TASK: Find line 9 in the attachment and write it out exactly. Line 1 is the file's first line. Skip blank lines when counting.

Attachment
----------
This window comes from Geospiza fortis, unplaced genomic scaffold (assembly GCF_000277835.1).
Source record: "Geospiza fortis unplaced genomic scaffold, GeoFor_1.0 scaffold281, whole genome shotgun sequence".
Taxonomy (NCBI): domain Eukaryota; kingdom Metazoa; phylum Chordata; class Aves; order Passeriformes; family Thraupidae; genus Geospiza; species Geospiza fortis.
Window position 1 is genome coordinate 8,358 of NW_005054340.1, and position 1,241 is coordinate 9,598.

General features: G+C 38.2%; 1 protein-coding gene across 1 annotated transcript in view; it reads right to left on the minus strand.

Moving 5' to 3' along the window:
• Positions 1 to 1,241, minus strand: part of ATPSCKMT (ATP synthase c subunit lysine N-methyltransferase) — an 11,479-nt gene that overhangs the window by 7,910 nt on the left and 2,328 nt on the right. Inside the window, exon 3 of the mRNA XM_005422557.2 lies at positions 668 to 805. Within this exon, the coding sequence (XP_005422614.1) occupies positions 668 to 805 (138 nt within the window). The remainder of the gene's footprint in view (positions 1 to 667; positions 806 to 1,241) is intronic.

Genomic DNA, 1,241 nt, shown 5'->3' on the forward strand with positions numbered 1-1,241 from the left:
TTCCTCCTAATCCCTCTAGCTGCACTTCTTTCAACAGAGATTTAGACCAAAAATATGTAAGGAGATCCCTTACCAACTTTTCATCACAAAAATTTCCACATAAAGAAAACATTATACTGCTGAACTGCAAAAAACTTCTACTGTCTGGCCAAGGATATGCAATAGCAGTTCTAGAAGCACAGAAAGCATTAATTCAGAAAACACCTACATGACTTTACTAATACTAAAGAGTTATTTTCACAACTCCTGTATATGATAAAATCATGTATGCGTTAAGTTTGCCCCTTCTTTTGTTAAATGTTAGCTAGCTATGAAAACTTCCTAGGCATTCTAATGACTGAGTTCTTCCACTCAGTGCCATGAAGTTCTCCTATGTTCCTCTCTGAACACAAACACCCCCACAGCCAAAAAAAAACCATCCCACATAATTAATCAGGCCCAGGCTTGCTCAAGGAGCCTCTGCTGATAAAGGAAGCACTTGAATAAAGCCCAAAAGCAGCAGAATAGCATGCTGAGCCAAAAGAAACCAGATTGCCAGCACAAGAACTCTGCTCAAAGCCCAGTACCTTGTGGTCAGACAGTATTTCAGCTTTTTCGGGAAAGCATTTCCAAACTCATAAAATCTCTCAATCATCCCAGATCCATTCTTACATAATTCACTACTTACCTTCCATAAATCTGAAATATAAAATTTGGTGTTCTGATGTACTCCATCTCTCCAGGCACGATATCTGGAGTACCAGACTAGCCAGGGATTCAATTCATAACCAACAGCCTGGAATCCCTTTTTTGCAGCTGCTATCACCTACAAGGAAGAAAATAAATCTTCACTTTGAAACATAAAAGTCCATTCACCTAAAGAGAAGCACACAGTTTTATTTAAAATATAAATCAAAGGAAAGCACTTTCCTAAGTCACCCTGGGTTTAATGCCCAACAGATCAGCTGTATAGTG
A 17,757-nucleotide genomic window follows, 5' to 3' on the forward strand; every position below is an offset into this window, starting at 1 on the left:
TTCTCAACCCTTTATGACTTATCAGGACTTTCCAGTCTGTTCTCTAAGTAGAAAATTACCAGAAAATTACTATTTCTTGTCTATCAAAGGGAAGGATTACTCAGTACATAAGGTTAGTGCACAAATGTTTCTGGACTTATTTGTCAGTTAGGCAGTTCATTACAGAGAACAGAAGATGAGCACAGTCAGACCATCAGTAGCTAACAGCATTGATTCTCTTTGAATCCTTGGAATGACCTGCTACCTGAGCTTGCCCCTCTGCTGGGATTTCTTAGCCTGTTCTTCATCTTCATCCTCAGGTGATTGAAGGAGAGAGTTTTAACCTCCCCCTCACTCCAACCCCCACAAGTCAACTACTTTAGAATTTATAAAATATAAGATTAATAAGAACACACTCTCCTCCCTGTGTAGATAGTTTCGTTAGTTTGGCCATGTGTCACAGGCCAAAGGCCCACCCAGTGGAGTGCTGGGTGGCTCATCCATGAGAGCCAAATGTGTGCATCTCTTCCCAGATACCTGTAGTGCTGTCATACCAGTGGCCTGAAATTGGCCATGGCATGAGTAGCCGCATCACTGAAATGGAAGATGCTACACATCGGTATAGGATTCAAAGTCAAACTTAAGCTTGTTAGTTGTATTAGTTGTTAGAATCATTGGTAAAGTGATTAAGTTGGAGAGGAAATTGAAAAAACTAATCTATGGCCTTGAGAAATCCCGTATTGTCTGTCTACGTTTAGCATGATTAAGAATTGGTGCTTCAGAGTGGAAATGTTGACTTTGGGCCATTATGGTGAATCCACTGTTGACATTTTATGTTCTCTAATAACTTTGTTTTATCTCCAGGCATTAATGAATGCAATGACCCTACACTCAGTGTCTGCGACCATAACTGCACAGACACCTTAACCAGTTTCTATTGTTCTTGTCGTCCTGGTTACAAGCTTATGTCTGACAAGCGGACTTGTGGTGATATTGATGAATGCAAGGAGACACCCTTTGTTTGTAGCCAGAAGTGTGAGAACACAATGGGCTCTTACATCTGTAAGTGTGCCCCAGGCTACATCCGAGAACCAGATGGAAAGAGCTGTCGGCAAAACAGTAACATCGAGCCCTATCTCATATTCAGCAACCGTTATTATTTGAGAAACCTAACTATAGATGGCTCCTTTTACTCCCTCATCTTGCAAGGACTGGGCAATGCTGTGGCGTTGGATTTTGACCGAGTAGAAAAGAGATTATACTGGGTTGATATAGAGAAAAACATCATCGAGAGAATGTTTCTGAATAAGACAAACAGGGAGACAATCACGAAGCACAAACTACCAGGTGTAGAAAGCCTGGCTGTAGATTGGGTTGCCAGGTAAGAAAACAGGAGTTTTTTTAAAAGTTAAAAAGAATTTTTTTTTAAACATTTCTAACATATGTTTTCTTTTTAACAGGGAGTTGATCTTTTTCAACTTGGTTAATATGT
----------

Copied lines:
TTCCTCCTAATCCCTCTAGCTGCACTTCTTTCAACAGAGATTTAGACCAAAAATATGTAAGGAGATCCCTTACCAACTTTTCATCACAAAAATTTCCACATAAAGAAAACATTATACTGCTGAACTGCAAAAAACTTCTACTGTCTGGCCAAGGATATGCAATAGCAGTTCTAGAAGCACAGAAAGCATTAATTCAGAAAACACCTACATGACTTTACTAATACTAAAGAGTTATTTTCACAACTCCTGTATATGATAAAATCATGTATGCGTTAAGTTTGCCCCTTCTTTTGTTAAATGTTAGCTAGCTATGAAAACTTCCTAGGCATTCTAATGACTGAGTTCTTCCACTCAGTGCCATGAAGTTCTCCTATGTTCCTCTCTGAACACAAACACCCCCACAGCCAAAAAAAAACCATCCCACATAATTAATCAGGCCCAGGCTTGCTCAAGGAGCCTCTGCTGATAAAGGAAGCACTTGAATAAAGCCCAAAAGCAGCAGAATAGCATGCTGAGCCAAAAGAAACCAGATTGCCAGCACAAGAACTCTGCTCAAAGCCCAGTACCTTGTGGTCAGACAGTATTTCAGCTTTTTCGGGAAAGCATTTCCAAACTCATAAAATCTCTCAATCATCCCAGATCCATTCTTACATAATTCACTACTTACCTTCCATAAATCTGAAATATAAAATTTGGTGTTCTGATGTACTCCATCTCTCCAGGCACGATATCTGGAGTACCAGACTAGCCAGGGATTCAATTCATAACCAACAGCCTGGAATCCCTTTTTTGCAGCTGCTATCACCTACAAGGAAGAAAATAAATCTTCACTTTGAAACATAAAAGTCCATTCACCTAAAGAGAAGCACACAGTTTTATTTAAAATATAAATCAAAGGAAAGCACTTTCCTAAGTCACCCTGGGTTTAATGCCCAACAGATCAGCTGTATAGTG